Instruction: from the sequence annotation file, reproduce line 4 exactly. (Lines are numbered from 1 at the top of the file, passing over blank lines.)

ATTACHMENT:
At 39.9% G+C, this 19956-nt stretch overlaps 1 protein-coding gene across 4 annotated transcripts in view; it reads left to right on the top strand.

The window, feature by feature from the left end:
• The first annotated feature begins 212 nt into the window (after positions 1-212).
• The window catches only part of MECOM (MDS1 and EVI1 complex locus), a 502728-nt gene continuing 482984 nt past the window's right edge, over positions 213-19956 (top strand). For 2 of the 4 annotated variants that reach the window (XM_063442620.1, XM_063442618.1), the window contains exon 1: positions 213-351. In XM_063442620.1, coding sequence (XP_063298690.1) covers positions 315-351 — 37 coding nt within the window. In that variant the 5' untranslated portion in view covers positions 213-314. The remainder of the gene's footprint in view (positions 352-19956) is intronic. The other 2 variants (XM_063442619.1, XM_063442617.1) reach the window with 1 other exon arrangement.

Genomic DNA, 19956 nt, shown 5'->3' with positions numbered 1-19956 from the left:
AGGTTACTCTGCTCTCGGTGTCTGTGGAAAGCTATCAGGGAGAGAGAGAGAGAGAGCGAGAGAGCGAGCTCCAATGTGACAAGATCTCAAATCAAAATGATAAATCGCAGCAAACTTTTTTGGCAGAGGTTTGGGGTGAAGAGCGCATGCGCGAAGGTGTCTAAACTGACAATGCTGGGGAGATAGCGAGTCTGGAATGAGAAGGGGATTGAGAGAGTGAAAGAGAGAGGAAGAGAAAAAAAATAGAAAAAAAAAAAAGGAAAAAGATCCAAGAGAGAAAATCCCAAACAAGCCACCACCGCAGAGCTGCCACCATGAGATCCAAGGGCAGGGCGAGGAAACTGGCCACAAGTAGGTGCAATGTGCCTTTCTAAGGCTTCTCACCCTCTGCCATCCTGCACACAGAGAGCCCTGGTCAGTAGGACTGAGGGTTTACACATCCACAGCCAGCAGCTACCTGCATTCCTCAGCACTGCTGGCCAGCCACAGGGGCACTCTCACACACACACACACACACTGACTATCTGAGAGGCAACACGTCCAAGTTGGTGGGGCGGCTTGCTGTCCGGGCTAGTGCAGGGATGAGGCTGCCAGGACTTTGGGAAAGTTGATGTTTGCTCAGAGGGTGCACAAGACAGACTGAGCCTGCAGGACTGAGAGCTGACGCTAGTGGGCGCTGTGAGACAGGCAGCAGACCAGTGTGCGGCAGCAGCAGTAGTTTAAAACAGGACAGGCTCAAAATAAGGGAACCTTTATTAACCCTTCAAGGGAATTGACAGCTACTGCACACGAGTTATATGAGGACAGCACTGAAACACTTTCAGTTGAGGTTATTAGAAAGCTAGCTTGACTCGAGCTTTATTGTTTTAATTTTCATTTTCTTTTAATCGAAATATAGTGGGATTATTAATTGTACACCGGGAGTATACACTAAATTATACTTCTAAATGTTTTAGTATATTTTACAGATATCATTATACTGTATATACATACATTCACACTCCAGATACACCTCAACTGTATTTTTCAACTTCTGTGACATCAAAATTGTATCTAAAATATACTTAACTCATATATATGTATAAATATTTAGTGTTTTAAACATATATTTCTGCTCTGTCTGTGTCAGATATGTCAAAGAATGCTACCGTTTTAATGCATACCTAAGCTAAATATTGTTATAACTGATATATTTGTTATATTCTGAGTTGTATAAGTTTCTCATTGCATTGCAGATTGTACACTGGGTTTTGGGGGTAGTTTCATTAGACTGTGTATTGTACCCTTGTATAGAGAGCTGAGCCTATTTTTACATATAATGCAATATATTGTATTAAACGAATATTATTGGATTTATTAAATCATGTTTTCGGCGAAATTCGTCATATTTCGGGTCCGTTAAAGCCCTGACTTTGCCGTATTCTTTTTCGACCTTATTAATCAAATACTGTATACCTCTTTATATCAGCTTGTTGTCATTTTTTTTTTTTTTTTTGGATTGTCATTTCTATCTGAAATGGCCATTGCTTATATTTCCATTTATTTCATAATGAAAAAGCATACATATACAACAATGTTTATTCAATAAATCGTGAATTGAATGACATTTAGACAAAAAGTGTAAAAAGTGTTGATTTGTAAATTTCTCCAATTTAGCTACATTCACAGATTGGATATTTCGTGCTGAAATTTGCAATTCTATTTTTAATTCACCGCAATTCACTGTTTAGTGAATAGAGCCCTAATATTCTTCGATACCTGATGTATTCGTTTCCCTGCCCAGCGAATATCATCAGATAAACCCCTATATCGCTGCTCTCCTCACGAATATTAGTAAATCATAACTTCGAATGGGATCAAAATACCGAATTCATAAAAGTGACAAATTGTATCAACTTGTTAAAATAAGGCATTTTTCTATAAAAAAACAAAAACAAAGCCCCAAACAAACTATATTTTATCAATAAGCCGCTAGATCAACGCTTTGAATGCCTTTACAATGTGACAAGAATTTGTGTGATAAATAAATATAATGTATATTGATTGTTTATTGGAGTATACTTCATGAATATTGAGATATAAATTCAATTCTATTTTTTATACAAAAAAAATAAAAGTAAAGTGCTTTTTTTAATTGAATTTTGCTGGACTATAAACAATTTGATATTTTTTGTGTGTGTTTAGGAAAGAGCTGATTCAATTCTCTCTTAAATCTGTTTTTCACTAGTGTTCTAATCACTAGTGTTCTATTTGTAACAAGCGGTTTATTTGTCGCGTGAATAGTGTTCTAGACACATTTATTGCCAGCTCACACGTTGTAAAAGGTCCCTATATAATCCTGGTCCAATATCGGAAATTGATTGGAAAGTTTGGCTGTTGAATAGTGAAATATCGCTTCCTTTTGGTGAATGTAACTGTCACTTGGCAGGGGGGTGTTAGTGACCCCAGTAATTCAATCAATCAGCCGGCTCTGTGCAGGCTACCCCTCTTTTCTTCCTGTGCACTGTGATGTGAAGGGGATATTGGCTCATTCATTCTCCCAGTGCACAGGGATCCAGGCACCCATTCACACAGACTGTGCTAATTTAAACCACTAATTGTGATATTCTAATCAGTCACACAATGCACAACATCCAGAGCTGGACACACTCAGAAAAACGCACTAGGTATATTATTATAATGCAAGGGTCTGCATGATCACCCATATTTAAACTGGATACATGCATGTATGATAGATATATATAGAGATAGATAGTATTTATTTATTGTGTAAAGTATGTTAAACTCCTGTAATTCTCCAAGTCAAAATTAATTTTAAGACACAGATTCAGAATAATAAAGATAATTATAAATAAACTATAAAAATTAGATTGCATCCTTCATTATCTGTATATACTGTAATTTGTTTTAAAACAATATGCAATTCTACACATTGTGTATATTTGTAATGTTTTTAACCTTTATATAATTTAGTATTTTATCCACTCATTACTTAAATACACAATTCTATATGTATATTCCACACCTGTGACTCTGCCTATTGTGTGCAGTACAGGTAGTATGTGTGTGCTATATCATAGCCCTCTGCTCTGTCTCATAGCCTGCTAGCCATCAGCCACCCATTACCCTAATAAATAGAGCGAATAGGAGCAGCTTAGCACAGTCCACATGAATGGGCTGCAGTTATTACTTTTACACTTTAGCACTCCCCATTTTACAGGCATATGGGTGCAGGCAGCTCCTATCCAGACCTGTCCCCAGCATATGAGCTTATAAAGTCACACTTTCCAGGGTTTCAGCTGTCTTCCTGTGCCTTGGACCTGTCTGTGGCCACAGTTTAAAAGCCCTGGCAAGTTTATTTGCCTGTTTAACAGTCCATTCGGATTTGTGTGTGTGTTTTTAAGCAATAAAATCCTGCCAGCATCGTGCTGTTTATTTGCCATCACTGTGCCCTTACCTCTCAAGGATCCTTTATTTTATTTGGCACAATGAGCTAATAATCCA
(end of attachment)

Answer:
• The window catches only part of MECOM (MDS1 and EVI1 complex locus), a 502728-nt gene continuing 482984 nt past the window's right edge, over positions 213-19956 (top strand). For 2 of the 4 annotated variants that reach the window (XM_063442620.1, XM_063442618.1), the window contains exon 1: positions 213-351. In XM_063442620.1, coding sequence (XP_063298690.1) covers positions 315-351 — 37 coding nt within the window. In that variant the 5' untranslated portion in view covers positions 213-314. The remainder of the gene's footprint in view (positions 352-19956) is intronic. The other 2 variants (XM_063442619.1, XM_063442617.1) reach the window with 1 other exon arrangement.